Dr. Riaz Akhtar talks of his Wellcome ISSF Research Support Fund grant.
Dr. Riaz Akhtar, Reader in Biomedical Engineering, reflects on positive impact of Wellcome ISSF Research Support Fund grant in recognition of challenges presented by the pandemic.
I am a Reader in Biomedical Engineering. My research focusses on cardiovascular biomechanics. I am fortunate to be able to work with leading experts through the Liverpool Centre of Cardiovascular Science where we have a strong, collaborative relationship with the clinicians and surgeons working at the hospitals in the Liverpool City Region.
During the start of the Covid-19 pandemic, there was a huge change in my personal circumstances which impacted on my ability to do the creative aspects of my job which require prolonged periods of deep work such as paper and grant writing. I was, however, successful in being awarded pilot funding for a project exploring the relationship between Covid-19 infection and vascular ageing. This is an important project for understanding the long-term consequences of Covid-19 and to determine why some individuals are more adversely affected following infection. What is particularly exciting for me is that the project feeds into a global study, CARTESIAN (Covid-19 Effects on ARTErial StIffness and Vascular AgeiNg) which is exploring this relationship across multiple countries and research centres across the world (52 centres in 25 Countries). I had been successful in obtaining ethical approval for this study but lacked the capacity to progress the research until receiving the Wellcome Trust ISSF award.
The award enabled me to employ a postdoctoral research associate to work on the project and commence the study. I was particularly pleased to be able to provide an opportunity to Dr Clodagh Prendergast who has 17 years of research experience in cardiovascular physiology at University of Liverpool. Clodagh worked with Prof. Susan Wray in her Smooth Muscle Physiology group, researching the effect of obesity on human myometrial artery function in pregnant mothers and before that, the earliest signalling and contractility changes occurring in the aorta in a mouse model of atherosclerosis.
Clodagh was at the end of her postdoctoral contract at the time due to the retirement of her supervisor and the award provided me with the funding to be able to offer her a new contract at the university. For me, this has been one of the most rewarding aspects of the award, the ability to employ a dedicated and experienced scientist in a different role. This position has enabled Clodagh to move disciplines and gain new experience in clinical, research and she has been able to support my PhD students through her extensive experience in academic research.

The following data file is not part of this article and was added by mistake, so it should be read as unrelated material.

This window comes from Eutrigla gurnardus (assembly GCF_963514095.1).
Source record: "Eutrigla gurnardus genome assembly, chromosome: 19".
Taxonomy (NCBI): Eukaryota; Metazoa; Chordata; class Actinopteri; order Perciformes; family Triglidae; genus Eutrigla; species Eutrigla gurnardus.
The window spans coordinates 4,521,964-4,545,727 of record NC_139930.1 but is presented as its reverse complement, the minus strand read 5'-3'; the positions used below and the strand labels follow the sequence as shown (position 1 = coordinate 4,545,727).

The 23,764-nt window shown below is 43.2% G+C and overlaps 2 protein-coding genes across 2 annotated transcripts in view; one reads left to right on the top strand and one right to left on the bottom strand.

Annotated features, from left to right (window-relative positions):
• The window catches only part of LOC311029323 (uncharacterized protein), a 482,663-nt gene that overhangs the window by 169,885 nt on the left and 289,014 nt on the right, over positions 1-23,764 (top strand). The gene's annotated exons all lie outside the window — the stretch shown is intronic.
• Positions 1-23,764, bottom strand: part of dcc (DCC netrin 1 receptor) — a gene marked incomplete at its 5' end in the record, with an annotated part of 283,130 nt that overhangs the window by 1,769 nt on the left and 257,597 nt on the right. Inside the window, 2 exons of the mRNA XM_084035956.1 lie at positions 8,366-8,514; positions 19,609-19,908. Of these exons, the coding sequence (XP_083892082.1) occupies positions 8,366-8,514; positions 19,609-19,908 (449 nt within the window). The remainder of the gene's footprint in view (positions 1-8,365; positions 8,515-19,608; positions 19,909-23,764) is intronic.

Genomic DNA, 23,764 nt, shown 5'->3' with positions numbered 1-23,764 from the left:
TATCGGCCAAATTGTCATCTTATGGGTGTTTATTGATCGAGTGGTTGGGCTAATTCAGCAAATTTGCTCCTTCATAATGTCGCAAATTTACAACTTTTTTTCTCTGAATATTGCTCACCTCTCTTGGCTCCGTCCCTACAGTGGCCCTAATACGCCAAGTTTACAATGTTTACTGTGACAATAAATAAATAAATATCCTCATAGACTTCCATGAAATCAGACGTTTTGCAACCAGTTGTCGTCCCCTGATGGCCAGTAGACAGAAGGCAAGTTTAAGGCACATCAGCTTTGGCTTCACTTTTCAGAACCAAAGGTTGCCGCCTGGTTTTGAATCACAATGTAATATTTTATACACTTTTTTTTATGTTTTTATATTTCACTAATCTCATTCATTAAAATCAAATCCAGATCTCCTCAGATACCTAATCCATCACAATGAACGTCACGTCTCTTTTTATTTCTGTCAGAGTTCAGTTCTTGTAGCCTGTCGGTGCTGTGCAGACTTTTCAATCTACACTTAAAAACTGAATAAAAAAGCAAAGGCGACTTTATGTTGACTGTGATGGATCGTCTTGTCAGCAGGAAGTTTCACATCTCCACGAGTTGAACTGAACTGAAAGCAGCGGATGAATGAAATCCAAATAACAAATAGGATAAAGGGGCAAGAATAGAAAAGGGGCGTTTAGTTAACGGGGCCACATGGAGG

Clodagh has said of the experience, “It’s been a fantastic opportunity to make the move into clinical, patient-facing research and learn new relevant cardiovascular techniques, such as measuring arterial stiffness using the gold standard technique of carotid-femoral Pulse Wave Velocity. We’ve overcome several hurdles and delays to get this important study open and it’s exciting to now be underway and collecting data that we hope will in future help those suffering from Covid-19 and the debilitating effects of long Covid.”
Clodagh and I have been successful in establishing a new collaboration through the work to date and hope to extend our approach to determine how vascular ageing is affected by other serious infections that require hospitalisation. The project will continue after the end of the award through Clodagh’s efforts. Clodagh took advantage of the opportunity to join Prosper, the postdoctoral development program being spearheaded by University of Liverpool, a valuable and horizon-widening experience that supported her to explore diverse opportunities and Clodagh has now secured new employment outside of academia in 2023 in the Health and Safety Executive and we wish her all the best.